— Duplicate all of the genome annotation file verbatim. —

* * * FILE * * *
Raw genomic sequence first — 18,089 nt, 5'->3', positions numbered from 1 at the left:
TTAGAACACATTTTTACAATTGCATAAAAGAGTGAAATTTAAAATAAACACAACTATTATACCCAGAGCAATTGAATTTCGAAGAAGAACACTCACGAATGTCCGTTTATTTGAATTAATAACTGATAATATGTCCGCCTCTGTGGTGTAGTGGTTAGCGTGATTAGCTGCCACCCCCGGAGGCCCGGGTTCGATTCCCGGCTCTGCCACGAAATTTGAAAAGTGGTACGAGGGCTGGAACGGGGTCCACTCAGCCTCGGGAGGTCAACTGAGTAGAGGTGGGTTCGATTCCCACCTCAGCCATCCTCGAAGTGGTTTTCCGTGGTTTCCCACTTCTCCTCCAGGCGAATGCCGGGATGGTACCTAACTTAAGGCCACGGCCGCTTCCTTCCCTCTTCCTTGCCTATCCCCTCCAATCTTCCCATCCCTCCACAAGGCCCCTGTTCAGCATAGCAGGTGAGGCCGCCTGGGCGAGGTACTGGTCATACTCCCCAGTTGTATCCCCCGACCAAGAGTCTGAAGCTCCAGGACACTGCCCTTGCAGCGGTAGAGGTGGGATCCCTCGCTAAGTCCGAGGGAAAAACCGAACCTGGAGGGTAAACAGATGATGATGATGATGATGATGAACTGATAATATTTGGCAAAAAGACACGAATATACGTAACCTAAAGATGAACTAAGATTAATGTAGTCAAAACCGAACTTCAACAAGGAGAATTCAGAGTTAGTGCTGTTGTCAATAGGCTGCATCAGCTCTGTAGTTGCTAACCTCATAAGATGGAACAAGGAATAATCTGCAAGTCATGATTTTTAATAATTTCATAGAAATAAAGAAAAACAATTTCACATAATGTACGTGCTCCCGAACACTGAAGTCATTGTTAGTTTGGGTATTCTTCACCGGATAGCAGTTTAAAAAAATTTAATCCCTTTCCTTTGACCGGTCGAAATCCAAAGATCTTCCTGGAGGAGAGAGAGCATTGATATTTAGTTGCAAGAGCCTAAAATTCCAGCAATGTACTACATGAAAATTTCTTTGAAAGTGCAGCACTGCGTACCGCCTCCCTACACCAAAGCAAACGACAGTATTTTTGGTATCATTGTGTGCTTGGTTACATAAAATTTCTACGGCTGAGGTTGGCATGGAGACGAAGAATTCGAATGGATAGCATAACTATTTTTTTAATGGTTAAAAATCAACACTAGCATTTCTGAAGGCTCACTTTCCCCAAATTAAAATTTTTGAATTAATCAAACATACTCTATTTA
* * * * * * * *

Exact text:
Raw genomic sequence first — 18,089 nt, 5'->3', positions numbered from 1 at the left:
TTAGAACACATTTTTACAATTGCATAAAAGAGTGAAATTTAAAATAAACACAACTATTATACCCAGAGCAATTGAATTTCGAAGAAGAACACTCACGAATGTCCGTTTATTTGAATTAATAACTGATAATATGTCCGCCTCTGTGGTGTAGTGGTTAGCGTGATTAGCTGCCACCCCCGGAGGCCCGGGTTCGATTCCCGGCTCTGCCACGAAATTTGAAAAGTGGTACGAGGGCTGGAACGGGGTCCACTCAGCCTCGGGAGGTCAACTGAGTAGAGGTGGGTTCGATTCCCACCTCAGCCATCCTCGAAGTGGTTTTCCGTGGTTTCCCACTTCTCCTCCAGGCGAATGCCGGGATGGTACCTAACTTAAGGCCACGGCCGCTTCCTTCCCTCTTCCTTGCCTATCCCCTCCAATCTTCCCATCCCTCCACAAGGCCCCTGTTCAGCATAGCAGGTGAGGCCGCCTGGGCGAGGTACTGGTCATACTCCCCAGTTGTATCCCCCGACCAAGAGTCTGAAGCTCCAGGACACTGCCCTTGCAGCGGTAGAGGTGGGATCCCTCGCTAAGTCCGAGGGAAAAACCGAACCTGGAGGGTAAACAGATGATGATGATGATGATGATGAACTGATAATATTTGGCAAAAAGACACGAATATACGTAACCTAAAGATGAACTAAGATTAATGTAGTCAAAACCGAACTTCAACAAGGAGAATTCAGAGTTAGTGCTGTTGTCAATAGGCTGCATCAGCTCTGTAGTTGCTAACCTCATAAGATGGAACAAGGAATAATCTGCAAGTCATGATTTTTAATAATTTCATAGAAATAAAGAAAAACAATTTCACATAATGTACGTGCTCCCGAACACTGAAGTCATTGTTAGTTTGGGTATTCTTCACCGGATAGCAGTTTAAAAAAATTTAATCCCTTTCCTTTGACCGGTCGAAATCCAAAGATCTTCCTGGAGGAGAGAGAGCATTGATATTTAGTTGCAAGAGCCTAAAATTCCAGCAATGTACTACATGAAAATTTCTTTGAAAGTGCAGCACTGCGTACCGCCTCCCTACACCAAAGCAAACGACAGTATTTTTGGTATCATTGTGTGCTTGGTTACATAAAATTTCTACGGCTGAGGTTGGCATGGAGACGAAGAATTCGAATGGATAGCATAACTATTTTTTTAATGGTTAAAAATCAACACTAGCATTTCTGAAGGCTCACTTTCCCCAAATTAAAATTTTTGAATTAATCAAACATACTCTATTTA